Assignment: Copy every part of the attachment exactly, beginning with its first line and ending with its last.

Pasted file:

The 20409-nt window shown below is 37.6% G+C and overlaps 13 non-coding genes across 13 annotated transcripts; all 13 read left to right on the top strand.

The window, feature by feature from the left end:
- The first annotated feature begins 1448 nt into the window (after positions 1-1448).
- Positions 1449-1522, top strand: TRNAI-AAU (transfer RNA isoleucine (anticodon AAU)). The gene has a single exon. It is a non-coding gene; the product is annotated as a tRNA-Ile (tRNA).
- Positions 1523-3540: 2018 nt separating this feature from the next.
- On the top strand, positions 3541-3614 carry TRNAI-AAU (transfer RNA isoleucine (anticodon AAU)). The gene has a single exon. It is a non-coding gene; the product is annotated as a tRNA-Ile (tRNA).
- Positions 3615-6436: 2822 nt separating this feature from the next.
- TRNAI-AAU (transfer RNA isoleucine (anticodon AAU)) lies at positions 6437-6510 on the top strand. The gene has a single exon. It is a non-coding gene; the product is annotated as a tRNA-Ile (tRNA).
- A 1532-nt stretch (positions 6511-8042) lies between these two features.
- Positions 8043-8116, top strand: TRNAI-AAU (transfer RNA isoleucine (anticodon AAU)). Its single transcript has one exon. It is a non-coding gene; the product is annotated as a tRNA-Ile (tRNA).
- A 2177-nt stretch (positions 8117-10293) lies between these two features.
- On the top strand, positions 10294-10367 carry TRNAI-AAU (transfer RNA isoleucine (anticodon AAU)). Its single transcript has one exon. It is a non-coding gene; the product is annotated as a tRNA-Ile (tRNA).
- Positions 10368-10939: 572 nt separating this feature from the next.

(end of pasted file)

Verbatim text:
The 20409-nt window shown below is 37.6% G+C and overlaps 13 non-coding genes across 13 annotated transcripts; all 13 read left to right on the top strand.

The window, feature by feature from the left end:
- The first annotated feature begins 1448 nt into the window (after positions 1-1448).
- Positions 1449-1522, top strand: TRNAI-AAU (transfer RNA isoleucine (anticodon AAU)). The gene has a single exon. It is a non-coding gene; the product is annotated as a tRNA-Ile (tRNA).
- Positions 1523-3540: 2018 nt separating this feature from the next.
- On the top strand, positions 3541-3614 carry TRNAI-AAU (transfer RNA isoleucine (anticodon AAU)). The gene has a single exon. It is a non-coding gene; the product is annotated as a tRNA-Ile (tRNA).
- Positions 3615-6436: 2822 nt separating this feature from the next.
- TRNAI-AAU (transfer RNA isoleucine (anticodon AAU)) lies at positions 6437-6510 on the top strand. The gene has a single exon. It is a non-coding gene; the product is annotated as a tRNA-Ile (tRNA).
- A 1532-nt stretch (positions 6511-8042) lies between these two features.
- Positions 8043-8116, top strand: TRNAI-AAU (transfer RNA isoleucine (anticodon AAU)). Its single transcript has one exon. It is a non-coding gene; the product is annotated as a tRNA-Ile (tRNA).
- A 2177-nt stretch (positions 8117-10293) lies between these two features.
- On the top strand, positions 10294-10367 carry TRNAI-AAU (transfer RNA isoleucine (anticodon AAU)). Its single transcript has one exon. It is a non-coding gene; the product is annotated as a tRNA-Ile (tRNA).
- Positions 10368-10939: 572 nt separating this feature from the next.